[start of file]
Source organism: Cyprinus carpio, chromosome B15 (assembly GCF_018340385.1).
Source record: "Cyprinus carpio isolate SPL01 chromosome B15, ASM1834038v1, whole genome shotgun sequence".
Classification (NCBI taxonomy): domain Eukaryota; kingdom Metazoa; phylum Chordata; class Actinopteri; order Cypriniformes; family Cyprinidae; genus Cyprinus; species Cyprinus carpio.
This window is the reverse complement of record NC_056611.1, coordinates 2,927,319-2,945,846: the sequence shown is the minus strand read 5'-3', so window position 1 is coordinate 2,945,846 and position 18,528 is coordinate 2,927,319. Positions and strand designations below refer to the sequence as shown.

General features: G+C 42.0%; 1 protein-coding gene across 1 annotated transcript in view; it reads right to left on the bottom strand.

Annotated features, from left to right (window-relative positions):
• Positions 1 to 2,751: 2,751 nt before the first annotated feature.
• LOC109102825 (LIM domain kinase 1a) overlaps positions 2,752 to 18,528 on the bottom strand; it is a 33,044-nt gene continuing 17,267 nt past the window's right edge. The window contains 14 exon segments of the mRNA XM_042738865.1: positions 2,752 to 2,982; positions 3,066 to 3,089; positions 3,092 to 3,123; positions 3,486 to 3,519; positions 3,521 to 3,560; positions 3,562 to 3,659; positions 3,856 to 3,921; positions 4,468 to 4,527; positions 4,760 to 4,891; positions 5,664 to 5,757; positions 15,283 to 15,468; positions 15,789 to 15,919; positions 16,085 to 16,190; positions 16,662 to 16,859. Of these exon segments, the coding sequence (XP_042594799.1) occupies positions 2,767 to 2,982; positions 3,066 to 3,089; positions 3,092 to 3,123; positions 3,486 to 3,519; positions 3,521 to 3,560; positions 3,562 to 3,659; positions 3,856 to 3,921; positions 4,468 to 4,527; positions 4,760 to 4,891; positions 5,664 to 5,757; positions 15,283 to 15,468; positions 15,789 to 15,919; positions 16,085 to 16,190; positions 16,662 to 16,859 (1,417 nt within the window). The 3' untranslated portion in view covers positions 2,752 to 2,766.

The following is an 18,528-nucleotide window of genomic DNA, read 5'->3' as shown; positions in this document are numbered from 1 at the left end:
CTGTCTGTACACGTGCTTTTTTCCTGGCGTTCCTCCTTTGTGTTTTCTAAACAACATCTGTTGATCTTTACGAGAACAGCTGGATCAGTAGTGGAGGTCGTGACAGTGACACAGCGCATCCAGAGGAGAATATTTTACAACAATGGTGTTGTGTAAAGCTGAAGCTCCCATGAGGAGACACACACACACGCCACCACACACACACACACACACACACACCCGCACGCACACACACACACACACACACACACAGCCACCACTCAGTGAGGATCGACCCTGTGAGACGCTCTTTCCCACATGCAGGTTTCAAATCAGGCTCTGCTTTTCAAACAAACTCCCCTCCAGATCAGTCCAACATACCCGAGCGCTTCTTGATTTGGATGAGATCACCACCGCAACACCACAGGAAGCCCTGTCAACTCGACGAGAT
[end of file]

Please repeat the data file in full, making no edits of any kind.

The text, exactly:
Source organism: Cyprinus carpio, chromosome B15 (assembly GCF_018340385.1).
Source record: "Cyprinus carpio isolate SPL01 chromosome B15, ASM1834038v1, whole genome shotgun sequence".
Classification (NCBI taxonomy): domain Eukaryota; kingdom Metazoa; phylum Chordata; class Actinopteri; order Cypriniformes; family Cyprinidae; genus Cyprinus; species Cyprinus carpio.
This window is the reverse complement of record NC_056611.1, coordinates 2,927,319-2,945,846: the sequence shown is the minus strand read 5'-3', so window position 1 is coordinate 2,945,846 and position 18,528 is coordinate 2,927,319. Positions and strand designations below refer to the sequence as shown.

General features: G+C 42.0%; 1 protein-coding gene across 1 annotated transcript in view; it reads right to left on the bottom strand.

Annotated features, from left to right (window-relative positions):
• Positions 1 to 2,751: 2,751 nt before the first annotated feature.
• LOC109102825 (LIM domain kinase 1a) overlaps positions 2,752 to 18,528 on the bottom strand; it is a 33,044-nt gene continuing 17,267 nt past the window's right edge. The window contains 14 exon segments of the mRNA XM_042738865.1: positions 2,752 to 2,982; positions 3,066 to 3,089; positions 3,092 to 3,123; positions 3,486 to 3,519; positions 3,521 to 3,560; positions 3,562 to 3,659; positions 3,856 to 3,921; positions 4,468 to 4,527; positions 4,760 to 4,891; positions 5,664 to 5,757; positions 15,283 to 15,468; positions 15,789 to 15,919; positions 16,085 to 16,190; positions 16,662 to 16,859. Of these exon segments, the coding sequence (XP_042594799.1) occupies positions 2,767 to 2,982; positions 3,066 to 3,089; positions 3,092 to 3,123; positions 3,486 to 3,519; positions 3,521 to 3,560; positions 3,562 to 3,659; positions 3,856 to 3,921; positions 4,468 to 4,527; positions 4,760 to 4,891; positions 5,664 to 5,757; positions 15,283 to 15,468; positions 15,789 to 15,919; positions 16,085 to 16,190; positions 16,662 to 16,859 (1,417 nt within the window). The 3' untranslated portion in view covers positions 2,752 to 2,766.

The following is an 18,528-nucleotide window of genomic DNA, read 5'->3' as shown; positions in this document are numbered from 1 at the left end:
CTGTCTGTACACGTGCTTTTTTCCTGGCGTTCCTCCTTTGTGTTTTCTAAACAACATCTGTTGATCTTTACGAGAACAGCTGGATCAGTAGTGGAGGTCGTGACAGTGACACAGCGCATCCAGAGGAGAATATTTTACAACAATGGTGTTGTGTAAAGCTGAAGCTCCCATGAGGAGACACACACACACGCCACCACACACACACACACACACACACACCCGCACGCACACACACACACACACACACACACAGCCACCACTCAGTGAGGATCGACCCTGTGAGACGCTCTTTCCCACATGCAGGTTTCAAATCAGGCTCTGCTTTTCAAACAAACTCCCCTCCAGATCAGTCCAACATACCCGAGCGCTTCTTGATTTGGATGAGATCACCACCGCAACACCACAGGAAGCCCTGTCAACTCGACGAGAT